Thus, we wish to emphasize the fact that recommendations for phototherapy must be stricter, since it seems to be overused in healthy, full-term newborns. It is absolutely essential, while using this method, to control the efficacy of the equipment by using an adequate number of lamps with irradiation within established standards, and by using filters to prevent genotoxic effects.

It is necessary to promote the adequate use, and prevent the abuse of phototherapy, in order to protect our patients from such an adequate method, which, when improperly used, could lose the credibility it has obtained in over thirty years of experience.

 

REFERENCES

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2. Beaudry MA. The use of phototherapy for neonatal hyperbilirubinemia. CMAJ 1986;134:1237-45.         [ Links ]

3. Caravalho M, Lopes JMA. Fototerapia nos hospitais públicos do Rio de Janerio. J Pediatria 1991;67(5/6):157-162.         [ Links ]

4. Caravalho M, Lopes JMA. Qual é o tempo de vida útil de lâmpada fluorescentes para fototerapia? J Pediatria 1991;67(5/6):151-6.         [ Links ]

5. Cockington RA. A guide to the use of phototherapy in the management of neonatal byperbilirubinemia. J Pediatric 1979;95(2):281-5.         [ Links ]

6. Costarino A, Ennever JF, Buamgart S, Speck WT, Polin RA. Bilirubin photoisomerization in premature neonates under low- and high-dose phototherapy. Pediatrics 1985;75(3):519-22.         [ Links ]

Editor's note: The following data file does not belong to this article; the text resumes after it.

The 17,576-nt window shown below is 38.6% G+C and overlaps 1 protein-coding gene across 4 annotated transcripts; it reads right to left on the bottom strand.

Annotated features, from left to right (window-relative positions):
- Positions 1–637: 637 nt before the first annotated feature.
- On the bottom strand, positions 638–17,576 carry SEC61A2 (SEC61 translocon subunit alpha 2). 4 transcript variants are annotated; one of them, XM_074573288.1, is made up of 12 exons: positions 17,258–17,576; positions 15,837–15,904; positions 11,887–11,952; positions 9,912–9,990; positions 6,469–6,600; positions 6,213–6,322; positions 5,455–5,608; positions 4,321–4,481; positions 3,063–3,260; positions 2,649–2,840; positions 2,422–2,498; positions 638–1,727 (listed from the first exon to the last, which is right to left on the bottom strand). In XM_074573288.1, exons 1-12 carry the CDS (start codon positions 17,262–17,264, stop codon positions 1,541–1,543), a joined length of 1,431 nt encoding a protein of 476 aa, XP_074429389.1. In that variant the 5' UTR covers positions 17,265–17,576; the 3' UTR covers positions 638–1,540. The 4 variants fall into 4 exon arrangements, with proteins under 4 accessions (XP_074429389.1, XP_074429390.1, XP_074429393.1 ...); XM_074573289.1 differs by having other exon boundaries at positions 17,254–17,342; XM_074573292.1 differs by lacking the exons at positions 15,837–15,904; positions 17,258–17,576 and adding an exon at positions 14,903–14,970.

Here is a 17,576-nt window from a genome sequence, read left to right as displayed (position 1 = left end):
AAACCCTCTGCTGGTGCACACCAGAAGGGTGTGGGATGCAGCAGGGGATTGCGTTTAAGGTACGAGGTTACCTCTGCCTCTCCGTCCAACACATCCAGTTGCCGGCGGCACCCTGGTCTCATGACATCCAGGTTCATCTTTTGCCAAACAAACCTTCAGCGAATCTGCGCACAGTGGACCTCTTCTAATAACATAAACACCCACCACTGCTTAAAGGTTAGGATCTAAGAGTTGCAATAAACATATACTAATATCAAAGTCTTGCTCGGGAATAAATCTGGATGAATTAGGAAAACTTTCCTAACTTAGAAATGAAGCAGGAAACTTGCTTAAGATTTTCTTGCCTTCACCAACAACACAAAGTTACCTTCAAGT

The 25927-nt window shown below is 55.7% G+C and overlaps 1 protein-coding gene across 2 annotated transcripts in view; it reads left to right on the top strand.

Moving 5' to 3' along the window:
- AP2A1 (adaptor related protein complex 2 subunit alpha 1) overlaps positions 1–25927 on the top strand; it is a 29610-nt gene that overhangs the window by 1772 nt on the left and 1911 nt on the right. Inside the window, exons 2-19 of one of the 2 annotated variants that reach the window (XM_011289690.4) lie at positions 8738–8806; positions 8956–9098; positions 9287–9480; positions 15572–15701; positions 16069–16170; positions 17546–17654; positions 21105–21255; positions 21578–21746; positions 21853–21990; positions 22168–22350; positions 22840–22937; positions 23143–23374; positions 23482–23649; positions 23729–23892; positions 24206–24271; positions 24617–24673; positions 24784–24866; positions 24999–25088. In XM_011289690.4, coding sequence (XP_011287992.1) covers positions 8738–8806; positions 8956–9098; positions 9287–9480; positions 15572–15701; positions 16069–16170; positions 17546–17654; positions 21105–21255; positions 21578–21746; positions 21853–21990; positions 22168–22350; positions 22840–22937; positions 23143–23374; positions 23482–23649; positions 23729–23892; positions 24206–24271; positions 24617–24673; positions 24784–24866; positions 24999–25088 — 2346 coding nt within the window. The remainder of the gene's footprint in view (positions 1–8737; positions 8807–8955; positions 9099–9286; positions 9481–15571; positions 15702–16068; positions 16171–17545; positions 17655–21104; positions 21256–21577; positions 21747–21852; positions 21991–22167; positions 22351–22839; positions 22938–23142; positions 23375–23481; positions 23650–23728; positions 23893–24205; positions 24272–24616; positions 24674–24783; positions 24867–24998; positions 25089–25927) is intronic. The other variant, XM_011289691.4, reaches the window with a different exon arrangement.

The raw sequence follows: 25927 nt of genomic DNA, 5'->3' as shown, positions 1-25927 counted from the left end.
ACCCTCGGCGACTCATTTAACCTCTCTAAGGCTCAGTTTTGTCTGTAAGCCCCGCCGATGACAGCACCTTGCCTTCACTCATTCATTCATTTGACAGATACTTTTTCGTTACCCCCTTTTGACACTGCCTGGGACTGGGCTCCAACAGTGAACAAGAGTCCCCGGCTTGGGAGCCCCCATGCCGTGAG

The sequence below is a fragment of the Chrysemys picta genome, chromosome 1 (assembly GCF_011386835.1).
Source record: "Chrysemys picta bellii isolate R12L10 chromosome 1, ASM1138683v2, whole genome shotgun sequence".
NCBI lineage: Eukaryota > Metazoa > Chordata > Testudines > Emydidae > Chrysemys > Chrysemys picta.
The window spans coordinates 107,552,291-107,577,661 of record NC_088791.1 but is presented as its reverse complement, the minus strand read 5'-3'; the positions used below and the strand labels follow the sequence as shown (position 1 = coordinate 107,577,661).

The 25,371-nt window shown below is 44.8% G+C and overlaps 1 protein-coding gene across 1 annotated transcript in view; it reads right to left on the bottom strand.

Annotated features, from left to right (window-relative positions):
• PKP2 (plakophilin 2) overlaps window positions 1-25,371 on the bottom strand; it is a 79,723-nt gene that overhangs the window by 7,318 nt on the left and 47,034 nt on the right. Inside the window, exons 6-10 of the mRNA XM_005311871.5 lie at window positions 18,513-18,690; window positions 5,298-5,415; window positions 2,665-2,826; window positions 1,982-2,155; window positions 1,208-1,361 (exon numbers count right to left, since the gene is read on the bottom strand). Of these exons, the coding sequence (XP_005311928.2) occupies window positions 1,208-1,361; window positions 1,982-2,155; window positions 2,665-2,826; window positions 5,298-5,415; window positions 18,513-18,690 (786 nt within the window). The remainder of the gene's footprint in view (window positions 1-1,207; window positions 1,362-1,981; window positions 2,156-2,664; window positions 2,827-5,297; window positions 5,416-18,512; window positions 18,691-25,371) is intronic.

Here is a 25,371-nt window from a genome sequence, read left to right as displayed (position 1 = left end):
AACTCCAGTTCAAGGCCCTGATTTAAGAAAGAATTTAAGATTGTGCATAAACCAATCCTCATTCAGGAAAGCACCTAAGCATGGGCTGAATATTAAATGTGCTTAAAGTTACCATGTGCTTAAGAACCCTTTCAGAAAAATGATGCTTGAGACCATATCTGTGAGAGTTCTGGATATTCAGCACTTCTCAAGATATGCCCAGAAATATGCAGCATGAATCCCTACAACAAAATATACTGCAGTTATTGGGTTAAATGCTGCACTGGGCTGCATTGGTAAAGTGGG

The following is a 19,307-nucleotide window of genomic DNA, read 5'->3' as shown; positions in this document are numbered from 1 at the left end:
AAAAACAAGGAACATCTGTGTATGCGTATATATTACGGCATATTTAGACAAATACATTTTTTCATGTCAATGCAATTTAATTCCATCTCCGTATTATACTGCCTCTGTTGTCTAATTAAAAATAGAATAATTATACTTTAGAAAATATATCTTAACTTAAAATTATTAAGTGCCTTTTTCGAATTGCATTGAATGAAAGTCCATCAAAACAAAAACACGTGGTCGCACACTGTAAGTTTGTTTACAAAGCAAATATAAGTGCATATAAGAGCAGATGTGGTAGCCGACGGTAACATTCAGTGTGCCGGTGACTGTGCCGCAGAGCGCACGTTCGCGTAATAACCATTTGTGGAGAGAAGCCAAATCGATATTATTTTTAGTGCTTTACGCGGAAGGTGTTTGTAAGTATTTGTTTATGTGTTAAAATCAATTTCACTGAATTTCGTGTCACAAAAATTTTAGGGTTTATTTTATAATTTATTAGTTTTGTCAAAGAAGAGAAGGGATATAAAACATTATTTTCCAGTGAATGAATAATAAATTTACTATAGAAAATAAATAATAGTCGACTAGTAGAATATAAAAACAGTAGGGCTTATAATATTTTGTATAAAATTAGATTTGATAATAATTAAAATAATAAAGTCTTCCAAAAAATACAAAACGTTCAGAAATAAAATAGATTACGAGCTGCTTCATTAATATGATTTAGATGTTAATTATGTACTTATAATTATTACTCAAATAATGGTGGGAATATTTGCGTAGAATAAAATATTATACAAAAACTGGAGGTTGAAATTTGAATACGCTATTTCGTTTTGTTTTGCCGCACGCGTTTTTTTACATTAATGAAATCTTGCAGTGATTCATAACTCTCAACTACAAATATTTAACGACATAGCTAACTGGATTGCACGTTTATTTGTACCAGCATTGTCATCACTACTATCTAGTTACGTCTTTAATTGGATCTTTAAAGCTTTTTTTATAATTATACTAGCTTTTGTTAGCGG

7. Deziel M, Girotti A. Photodynamic action of bilirubin on liposomes and erythrocyte membranes. J Biol Chem 1980;255(17):8192-6.         [ Links ]

8. Ennever JF. Blue light, green light, white light, more light: Treatment of neonatal jaundice. Clin Perinatol 1990:17(2):467-81        [ Links ]

9. Ennever JF, Knox I, Spec WT. Differences in bilirubin isomer composition in infants treated with green and white light phototherapy. J Pediatrics 1986;109:119-22.         [ Links ]

10. Ennever JE Phototherapy for neonatal jaundice. Photochem Photobiol 1988;47(6):871-6.         [ Links ]

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12. Ennever JF. Phototherapy for neonatal jaundice. In: Polin RA, Fox WA, eds. Fetal and neonatal physiology. Philadelphia:W.B. Saunders, 1991:1165-72.         [ Links ]

13. Gromish DS, Lopez R, Cole HS, Coperman JM. Light (phototherapy) induced riboflavin deficiency in the neonate. J Pediatrics 1977;90(1):118-22.         [ Links ]

14. Holtrop PC, Madison K, Maisels JM. A clinical trail of fiberoptic phototherapy vs. conventional phototherapy. A J D C 1992;146:235-7.         [ Links ]

15. Holtrop PC, Ruedizueli K, Maisels JM. Double versus single phototherapy in low birthweight newborns. Pediatrics 1992;5(5):674-7.         [ Links ]

16. Lucas A, Bates, CJ. Transient riboflavin depletion in preterm infants. Arch Dis Child 1984;59:837-41.         [ Links ]

17. Lucas A, Bates, CJ. Occurrence and significance of riboflavin deficiency in preterm infants. Biol Neonate 1987;52:113-8.         [ Links ]